The industry launched in 1984 when then-President Reagan signed the Cable Communications Policy Act deregulating TV. Still-young cable networks, desperate for revenue, sold chunks of unsold air time to the highest bidder, often at bargain-basement rates. The lust for shopping on TV was clear; infomercials started popping up around the same time as 24-hour shopping networks such as QVC.
“In the beginning, it was a gold rush, like a Wild West show,” said Dworman, who also publishes the Infomercial Marketing Report. “They were these guys who came in, talking about no money down on real estate.”
The infomercial “episodes” of “Amazing Discoveries” and “Incredible Breakthroughs,” which pushed such items as car wax, stain cleaners and math-whiz kits for kids, were not too far removed in spirit from network shows such as “That’s Incredible.” Other ads for products such as “Mega Memory” looked like talk shows, complete with bands and live studio audiences.
And then there were the not-quite-ready-for-prime-time infomercial stars, who at times became so popular that they were guests on mainstream talk shows, approached on the streets for autographs and parodied on “Saturday Night Live.”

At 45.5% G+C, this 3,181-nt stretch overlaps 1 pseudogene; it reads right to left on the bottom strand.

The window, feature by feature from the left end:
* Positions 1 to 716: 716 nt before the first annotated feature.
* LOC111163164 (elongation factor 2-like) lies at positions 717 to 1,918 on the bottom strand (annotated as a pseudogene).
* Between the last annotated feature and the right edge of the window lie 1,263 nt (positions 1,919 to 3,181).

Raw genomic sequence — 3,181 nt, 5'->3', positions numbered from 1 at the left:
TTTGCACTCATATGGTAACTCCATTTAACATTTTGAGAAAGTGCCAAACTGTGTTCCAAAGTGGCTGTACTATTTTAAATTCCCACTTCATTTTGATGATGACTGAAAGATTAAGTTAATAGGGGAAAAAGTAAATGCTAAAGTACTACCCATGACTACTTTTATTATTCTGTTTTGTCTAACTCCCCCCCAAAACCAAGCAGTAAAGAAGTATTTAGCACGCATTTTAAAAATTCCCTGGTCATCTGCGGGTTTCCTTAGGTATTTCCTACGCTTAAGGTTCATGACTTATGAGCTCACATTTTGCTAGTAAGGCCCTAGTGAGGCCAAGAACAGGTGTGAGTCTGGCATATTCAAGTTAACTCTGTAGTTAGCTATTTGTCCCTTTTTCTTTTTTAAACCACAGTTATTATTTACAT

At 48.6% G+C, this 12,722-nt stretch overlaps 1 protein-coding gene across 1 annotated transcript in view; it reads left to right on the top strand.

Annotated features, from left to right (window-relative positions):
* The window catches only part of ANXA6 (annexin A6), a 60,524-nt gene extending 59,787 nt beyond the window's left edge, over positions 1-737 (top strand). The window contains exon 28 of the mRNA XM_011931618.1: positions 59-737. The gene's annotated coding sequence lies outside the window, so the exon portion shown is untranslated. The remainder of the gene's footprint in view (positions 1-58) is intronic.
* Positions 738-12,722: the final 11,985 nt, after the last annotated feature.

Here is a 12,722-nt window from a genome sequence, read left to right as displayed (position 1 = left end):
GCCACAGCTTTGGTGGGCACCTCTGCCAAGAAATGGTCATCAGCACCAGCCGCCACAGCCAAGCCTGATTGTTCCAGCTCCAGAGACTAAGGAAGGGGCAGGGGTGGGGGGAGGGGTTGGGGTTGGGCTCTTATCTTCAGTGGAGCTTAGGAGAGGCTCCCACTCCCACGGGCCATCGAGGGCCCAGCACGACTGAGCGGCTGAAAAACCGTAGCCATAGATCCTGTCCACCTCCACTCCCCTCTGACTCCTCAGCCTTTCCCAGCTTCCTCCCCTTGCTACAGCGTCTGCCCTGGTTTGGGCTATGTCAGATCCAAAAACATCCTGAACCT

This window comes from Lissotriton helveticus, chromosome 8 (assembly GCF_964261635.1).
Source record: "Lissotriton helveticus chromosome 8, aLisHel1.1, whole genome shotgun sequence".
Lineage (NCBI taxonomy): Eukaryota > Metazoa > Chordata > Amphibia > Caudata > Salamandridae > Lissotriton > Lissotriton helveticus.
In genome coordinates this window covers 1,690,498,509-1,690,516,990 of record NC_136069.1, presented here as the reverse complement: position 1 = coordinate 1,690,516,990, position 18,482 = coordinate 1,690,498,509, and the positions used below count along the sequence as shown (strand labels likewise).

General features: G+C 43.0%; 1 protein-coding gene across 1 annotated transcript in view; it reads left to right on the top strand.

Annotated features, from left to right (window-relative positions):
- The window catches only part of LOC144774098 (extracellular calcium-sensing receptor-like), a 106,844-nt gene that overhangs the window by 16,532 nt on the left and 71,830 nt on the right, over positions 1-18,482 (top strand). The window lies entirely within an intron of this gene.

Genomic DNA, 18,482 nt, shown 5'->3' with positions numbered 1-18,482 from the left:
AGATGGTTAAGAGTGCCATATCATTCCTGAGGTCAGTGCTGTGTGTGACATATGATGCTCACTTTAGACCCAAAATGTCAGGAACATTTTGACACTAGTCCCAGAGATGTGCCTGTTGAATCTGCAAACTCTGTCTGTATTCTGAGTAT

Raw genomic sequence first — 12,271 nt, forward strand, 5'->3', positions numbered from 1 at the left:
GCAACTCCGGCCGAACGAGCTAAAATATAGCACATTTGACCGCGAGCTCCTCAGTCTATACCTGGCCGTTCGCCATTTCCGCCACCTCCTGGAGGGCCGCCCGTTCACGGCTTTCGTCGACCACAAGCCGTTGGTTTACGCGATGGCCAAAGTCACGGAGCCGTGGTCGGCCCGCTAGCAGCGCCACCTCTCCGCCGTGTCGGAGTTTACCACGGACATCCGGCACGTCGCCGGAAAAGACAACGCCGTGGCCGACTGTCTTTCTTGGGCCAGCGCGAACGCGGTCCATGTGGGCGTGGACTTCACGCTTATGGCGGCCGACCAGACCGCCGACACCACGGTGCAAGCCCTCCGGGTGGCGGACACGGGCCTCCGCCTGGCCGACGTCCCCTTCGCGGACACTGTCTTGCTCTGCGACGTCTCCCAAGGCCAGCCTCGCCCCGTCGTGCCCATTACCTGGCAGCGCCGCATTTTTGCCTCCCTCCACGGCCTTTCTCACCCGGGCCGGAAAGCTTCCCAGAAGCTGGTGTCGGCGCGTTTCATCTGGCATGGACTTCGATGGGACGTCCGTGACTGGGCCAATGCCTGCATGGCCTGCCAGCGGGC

Ron Popeil became a multimillionaire with GLH, the Popeil Pocket Fisherman and the Ronco Showtime Rotisserie. Raspy-voiced Tony Robbins built an empire based on his “Personal Power” books and tapes. Perhaps most prominent of all was Susan Powter of “Stop the Insanity,” a weight loss program. Powter’s short, spiky, peroxide-blond hairdo and bellowing, hyperactive style became such a rage that television producers Harry Thomason and Linda Bloodworth-Thomason (“Designing Women”) once toyed with the idea about building a sitcom around her.
But the growing pains of the industry also included questionable items and claims, crackdowns by the Federal Trade Commission and more than a few debacles.
Smooth-talking businessman Dave Del Dotto had his get-rich-quick infomercials -- which featured crooner John Davidson singing about realizing dreams -- pulled off the air in 1992 when the Federal Trade Commission charged him with making unsubstantiated claims. Last year, U.S. marshals, operating at the behest of the Food and Drug Administration, seized about $2.6 million worth of Coral Calcium Supreme, a dietary supplement hawked by entrepreneurs Kevin Trudeau and Robert Barefoot in paid advertising airing on Discovery Channel, Bravo and the Comedy Channel. The FDA and the FTC went to court to stop Trudeau and Barefoot from making claims about coral calcium’s health effects.